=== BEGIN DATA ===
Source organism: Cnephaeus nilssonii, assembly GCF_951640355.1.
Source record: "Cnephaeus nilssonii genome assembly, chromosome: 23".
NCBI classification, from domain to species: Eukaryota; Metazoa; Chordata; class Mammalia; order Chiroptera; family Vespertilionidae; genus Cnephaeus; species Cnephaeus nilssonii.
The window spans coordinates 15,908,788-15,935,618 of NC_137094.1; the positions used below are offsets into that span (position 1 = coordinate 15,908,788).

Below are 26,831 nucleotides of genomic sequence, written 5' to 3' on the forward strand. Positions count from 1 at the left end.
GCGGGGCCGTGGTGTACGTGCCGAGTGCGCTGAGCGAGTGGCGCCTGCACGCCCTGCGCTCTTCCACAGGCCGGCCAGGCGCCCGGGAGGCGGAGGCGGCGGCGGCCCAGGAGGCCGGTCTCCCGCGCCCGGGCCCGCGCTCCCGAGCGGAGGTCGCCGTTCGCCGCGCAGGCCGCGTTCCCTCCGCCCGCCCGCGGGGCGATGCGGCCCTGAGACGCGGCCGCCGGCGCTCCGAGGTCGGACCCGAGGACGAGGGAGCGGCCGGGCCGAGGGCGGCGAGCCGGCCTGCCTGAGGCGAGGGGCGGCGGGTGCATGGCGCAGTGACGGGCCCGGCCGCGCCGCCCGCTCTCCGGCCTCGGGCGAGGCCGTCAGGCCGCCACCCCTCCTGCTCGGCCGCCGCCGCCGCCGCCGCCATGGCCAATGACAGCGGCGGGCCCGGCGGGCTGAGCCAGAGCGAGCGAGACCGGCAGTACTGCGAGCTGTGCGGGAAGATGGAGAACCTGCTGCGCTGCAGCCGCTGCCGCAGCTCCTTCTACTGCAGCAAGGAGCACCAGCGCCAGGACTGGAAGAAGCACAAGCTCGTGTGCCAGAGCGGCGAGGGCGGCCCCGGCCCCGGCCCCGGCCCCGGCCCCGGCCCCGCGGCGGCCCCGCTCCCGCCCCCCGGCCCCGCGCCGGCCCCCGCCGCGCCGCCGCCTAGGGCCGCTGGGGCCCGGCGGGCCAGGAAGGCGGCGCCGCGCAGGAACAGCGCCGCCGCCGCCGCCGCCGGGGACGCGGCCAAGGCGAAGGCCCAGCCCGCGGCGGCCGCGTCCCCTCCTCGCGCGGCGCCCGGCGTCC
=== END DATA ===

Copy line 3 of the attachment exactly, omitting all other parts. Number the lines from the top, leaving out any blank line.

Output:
NCBI classification, from domain to species: Eukaryota; Metazoa; Chordata; class Mammalia; order Chiroptera; family Vespertilionidae; genus Cnephaeus; species Cnephaeus nilssonii.